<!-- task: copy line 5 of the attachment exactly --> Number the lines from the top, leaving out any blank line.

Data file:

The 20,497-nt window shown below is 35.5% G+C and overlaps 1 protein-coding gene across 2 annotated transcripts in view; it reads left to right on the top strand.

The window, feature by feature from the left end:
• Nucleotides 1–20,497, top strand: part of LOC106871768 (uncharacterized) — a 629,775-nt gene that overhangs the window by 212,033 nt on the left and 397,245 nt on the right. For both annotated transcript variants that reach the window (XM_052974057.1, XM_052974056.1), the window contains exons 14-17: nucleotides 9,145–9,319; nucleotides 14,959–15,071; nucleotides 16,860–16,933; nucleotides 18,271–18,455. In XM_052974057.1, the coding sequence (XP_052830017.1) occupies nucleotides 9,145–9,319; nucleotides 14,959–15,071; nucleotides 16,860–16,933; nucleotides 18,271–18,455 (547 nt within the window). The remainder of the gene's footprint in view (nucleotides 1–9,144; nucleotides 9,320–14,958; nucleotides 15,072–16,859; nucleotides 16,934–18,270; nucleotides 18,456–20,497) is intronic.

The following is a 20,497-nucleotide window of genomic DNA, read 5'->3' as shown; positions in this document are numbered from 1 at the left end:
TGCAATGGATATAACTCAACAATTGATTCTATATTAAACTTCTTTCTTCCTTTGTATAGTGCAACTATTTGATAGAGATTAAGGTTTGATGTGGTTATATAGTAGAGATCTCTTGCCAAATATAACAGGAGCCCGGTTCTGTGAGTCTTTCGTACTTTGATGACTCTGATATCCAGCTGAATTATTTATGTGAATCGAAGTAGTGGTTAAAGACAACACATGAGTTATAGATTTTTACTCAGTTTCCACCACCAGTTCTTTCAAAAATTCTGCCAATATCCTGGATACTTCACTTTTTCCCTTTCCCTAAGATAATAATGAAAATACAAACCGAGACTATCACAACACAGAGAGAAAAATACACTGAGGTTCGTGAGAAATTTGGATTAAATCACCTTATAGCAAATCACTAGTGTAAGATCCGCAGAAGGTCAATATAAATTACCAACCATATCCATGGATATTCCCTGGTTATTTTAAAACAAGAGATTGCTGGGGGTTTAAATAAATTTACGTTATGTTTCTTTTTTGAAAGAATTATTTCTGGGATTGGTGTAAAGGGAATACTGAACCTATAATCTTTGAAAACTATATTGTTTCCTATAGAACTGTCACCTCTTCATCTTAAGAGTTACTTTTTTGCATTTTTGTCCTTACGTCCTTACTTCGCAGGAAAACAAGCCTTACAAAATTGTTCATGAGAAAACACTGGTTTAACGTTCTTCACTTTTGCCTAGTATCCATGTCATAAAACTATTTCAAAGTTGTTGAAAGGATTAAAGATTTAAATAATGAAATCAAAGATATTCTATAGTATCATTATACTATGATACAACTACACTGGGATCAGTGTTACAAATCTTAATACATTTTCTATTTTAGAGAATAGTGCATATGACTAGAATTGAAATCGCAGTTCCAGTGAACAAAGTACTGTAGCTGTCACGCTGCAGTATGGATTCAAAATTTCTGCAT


TGCAATGGATATAACTCAACAATTGATTCTATATTAAACTTCTTTCTTCCTTTGTATAGTGCAACTATTTGATAGAGATTAAGGTTTGATGTGGTTATATAGTAGAGATCTCTTGCCAAATATAACAGGAGCCCGGTTCTGTGAGTCTTTCGTACTTTGATGACTCTGATATCCAGCTGAATTATTTATGTGAATCGAAGTAGTGGTTAAAGACAACACATGAGTTATAGATTTTTACTCAGTTTCCACCACCAGTTCTTTCAAAAATTCTGCCAATATCCTGGATACTTCACTTTTTCCCTTTCCCTAAGATAATAATGAAAATACAAACCGAGACTATCACAACACAGAGAGAAAAATACACTGAGGTTCGTGAGAAATTTGGATTAAATCACCTTATAGCAAATCACTAGTGTAAGATCCGCAGAAGGTCAATATAAATTACCAACCATATCCATGGATATTCCCTGGTTATTTTAAAACAAGAGATTGCTGGGGGTTTAAATAAATTTACGTTATGTTTCTTTTTTGAAAGAATTATTTCTGGGATTGGTGTAAAGGGAATACTGAACCTATAATCTTTGAAAACTATATTGTTTCCTATAGAACTGTCACCTCTTCATCTTAAGAGTTACTTTTTTGCATTTTTGTCCTTACGTCCTTACTTCGCAGGAAAACAAGCCTTACAAAATTGTTCATGAGAAAACACTGGTTTAACGTTCTTCACTTTTGCCTAGTATCCATGTCATAAAACTATTTCAAAGTTGTTGAAAGGATTAAAGATTTAAATAATGAAATCAAAGATATTCTATAGTATCATTATACTATGATACAACTACACTGGGATCAGTGTTACAAATCTTAATACATTTTCTATTTTAGAGAATAGTGCATATGACTAGAATTGAAATCGCAGTTCCAGTGAACAAAGTACTGTAGCTGTCACGCTGCAGTATGGATTCAAAATTTCTGCAT